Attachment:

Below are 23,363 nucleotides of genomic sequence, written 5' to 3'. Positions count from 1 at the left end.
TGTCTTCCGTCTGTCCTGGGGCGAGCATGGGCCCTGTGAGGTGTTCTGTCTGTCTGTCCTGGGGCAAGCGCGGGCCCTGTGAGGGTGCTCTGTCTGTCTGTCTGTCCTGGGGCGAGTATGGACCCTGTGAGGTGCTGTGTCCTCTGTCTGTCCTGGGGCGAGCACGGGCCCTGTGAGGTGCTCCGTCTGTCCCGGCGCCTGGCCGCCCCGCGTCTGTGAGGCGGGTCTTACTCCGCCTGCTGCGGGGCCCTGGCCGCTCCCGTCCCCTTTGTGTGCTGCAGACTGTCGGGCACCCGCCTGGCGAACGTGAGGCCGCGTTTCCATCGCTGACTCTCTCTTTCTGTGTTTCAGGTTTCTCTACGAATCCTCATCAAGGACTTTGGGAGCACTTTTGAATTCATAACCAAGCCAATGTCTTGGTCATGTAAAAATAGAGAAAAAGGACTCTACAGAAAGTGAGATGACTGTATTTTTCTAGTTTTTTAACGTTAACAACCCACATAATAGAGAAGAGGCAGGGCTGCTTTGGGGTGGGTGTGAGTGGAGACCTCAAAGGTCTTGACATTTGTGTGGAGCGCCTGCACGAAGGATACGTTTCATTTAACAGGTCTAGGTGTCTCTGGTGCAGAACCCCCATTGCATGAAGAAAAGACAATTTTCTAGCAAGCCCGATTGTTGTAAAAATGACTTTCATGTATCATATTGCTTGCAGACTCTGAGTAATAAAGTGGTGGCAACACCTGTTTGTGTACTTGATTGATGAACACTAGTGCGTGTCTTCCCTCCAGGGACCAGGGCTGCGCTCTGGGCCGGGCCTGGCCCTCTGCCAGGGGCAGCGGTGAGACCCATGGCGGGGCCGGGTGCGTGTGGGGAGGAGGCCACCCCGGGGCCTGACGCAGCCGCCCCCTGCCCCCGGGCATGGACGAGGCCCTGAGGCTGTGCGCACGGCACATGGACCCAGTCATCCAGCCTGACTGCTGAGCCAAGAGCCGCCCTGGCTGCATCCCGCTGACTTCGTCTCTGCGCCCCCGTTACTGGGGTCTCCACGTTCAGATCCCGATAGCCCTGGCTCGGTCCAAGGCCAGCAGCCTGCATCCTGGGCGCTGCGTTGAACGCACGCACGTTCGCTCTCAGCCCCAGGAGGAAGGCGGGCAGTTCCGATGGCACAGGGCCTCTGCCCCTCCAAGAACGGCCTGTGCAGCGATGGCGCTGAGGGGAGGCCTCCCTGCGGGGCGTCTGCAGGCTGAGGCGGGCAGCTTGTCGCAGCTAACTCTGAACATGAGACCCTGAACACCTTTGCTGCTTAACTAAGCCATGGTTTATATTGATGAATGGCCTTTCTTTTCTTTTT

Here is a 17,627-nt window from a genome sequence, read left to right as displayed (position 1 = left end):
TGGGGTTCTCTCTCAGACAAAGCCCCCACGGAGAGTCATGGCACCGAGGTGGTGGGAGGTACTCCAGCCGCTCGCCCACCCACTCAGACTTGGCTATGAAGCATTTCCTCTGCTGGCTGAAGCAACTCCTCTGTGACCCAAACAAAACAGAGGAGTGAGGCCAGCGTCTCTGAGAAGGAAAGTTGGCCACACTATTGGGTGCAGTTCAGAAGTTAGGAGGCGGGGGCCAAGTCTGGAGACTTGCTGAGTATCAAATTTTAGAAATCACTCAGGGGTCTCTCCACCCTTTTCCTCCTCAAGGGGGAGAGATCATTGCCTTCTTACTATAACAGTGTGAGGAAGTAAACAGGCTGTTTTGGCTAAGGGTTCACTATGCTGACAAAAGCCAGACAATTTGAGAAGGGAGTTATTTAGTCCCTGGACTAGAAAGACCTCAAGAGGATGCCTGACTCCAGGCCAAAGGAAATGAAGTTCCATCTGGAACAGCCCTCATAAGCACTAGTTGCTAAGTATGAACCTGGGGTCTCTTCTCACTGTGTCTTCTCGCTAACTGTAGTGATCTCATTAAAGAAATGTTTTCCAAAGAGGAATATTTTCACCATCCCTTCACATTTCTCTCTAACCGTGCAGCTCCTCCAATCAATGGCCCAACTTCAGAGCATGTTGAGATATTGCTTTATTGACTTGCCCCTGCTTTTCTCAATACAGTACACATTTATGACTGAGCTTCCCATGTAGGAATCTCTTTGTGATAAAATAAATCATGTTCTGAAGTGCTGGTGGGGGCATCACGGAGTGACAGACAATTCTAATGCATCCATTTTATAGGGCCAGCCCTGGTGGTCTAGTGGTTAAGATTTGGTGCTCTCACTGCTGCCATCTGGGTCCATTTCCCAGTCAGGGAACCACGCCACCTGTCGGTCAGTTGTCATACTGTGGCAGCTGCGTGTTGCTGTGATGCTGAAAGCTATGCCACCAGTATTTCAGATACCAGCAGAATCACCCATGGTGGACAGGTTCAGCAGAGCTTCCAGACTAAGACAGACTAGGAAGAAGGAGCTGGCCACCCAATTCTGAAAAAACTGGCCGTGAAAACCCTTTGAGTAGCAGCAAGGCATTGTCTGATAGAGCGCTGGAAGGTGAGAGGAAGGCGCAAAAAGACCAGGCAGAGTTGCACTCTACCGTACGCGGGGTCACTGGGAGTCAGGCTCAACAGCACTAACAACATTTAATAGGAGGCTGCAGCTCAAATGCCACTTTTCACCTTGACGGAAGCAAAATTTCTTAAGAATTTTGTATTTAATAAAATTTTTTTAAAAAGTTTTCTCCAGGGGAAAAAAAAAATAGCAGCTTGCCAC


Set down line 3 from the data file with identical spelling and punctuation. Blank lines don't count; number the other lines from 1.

Here is a 17,627-nt window from a genome sequence, read left to right as displayed (position 1 = left end):